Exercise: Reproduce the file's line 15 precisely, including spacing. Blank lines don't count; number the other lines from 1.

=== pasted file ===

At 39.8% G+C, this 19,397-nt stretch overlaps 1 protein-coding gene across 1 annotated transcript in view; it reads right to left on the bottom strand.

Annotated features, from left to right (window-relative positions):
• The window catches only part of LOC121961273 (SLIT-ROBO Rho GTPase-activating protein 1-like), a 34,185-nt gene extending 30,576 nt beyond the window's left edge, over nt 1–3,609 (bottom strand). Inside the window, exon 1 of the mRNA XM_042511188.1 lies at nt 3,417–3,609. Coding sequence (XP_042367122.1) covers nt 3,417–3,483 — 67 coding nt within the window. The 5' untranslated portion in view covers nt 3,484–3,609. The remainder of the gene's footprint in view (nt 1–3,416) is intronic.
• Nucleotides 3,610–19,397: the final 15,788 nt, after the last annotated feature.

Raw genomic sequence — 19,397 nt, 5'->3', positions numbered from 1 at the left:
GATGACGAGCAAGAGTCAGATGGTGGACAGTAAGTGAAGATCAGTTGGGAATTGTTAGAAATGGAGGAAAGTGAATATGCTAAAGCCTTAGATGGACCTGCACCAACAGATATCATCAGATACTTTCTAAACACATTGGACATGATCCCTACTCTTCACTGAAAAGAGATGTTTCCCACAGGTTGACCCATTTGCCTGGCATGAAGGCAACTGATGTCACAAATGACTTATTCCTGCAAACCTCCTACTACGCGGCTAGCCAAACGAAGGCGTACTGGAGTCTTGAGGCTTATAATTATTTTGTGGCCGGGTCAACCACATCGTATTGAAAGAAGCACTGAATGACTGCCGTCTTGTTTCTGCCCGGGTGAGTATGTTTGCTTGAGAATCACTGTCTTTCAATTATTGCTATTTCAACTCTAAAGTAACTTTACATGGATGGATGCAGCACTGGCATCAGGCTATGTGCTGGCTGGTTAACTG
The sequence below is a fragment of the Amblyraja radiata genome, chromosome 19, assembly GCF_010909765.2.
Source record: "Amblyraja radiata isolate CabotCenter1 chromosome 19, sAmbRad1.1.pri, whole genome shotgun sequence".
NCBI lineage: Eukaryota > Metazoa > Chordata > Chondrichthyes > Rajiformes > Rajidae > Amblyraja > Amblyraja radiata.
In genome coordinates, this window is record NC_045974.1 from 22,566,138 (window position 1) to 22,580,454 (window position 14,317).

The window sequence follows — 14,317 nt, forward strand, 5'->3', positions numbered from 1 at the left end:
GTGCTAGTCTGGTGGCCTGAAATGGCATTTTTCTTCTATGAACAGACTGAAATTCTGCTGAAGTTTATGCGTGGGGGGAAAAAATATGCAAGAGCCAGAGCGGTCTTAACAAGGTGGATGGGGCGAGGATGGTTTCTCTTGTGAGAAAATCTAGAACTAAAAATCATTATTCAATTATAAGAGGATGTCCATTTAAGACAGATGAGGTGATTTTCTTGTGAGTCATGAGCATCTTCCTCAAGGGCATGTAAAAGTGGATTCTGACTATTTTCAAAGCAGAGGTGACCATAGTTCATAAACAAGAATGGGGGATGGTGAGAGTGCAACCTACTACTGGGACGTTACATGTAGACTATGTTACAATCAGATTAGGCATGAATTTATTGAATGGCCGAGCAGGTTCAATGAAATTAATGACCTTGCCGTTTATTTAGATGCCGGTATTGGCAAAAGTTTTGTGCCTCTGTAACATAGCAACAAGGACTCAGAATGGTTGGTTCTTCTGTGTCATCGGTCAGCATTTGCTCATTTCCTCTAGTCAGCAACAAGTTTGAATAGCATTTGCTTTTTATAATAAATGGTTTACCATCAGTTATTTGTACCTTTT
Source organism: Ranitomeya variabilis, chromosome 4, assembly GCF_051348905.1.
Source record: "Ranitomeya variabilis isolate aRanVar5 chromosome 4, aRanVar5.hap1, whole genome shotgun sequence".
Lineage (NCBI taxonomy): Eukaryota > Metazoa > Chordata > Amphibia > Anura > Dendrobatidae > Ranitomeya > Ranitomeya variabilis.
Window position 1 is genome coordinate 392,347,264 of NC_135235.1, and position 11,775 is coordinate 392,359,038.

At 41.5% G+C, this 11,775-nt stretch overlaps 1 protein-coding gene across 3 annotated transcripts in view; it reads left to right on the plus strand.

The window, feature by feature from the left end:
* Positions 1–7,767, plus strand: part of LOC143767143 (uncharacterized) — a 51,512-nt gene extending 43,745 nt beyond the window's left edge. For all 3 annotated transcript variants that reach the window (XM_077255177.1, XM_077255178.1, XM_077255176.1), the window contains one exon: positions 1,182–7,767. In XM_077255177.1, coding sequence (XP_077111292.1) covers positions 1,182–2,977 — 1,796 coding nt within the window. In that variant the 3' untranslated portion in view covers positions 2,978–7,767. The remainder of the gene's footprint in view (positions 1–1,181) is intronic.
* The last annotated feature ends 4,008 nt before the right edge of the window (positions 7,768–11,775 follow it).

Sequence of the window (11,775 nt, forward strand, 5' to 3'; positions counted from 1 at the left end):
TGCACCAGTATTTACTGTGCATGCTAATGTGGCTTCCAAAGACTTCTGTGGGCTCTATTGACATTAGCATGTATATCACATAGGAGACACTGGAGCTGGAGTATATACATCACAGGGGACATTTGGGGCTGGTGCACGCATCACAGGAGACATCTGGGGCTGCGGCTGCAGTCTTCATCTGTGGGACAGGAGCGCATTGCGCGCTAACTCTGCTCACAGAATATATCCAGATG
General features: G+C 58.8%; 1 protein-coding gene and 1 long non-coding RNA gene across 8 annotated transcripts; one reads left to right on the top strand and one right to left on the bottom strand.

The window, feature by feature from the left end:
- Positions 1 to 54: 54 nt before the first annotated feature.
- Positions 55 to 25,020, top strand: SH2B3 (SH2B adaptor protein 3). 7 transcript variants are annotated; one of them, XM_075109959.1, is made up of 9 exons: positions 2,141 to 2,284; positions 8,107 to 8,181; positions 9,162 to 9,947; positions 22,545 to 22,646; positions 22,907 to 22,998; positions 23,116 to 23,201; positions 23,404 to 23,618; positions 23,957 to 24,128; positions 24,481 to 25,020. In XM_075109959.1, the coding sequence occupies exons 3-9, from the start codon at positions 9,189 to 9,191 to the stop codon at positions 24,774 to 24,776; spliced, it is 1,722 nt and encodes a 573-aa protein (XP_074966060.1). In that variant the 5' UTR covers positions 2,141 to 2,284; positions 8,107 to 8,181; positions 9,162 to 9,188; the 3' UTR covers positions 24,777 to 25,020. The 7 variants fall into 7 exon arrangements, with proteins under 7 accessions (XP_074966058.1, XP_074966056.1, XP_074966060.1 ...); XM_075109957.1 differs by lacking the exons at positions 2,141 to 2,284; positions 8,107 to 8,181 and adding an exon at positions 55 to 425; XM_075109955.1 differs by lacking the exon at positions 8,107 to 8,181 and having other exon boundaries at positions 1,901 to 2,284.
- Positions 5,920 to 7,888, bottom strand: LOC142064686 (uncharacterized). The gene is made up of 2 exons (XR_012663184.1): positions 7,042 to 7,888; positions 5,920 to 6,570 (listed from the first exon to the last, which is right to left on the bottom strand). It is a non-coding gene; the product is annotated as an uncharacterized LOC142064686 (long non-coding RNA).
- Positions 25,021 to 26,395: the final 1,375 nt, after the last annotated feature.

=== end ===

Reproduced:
Lineage (NCBI taxonomy): Eukaryota > Metazoa > Chordata > Amphibia > Anura > Dendrobatidae > Ranitomeya > Ranitomeya variabilis.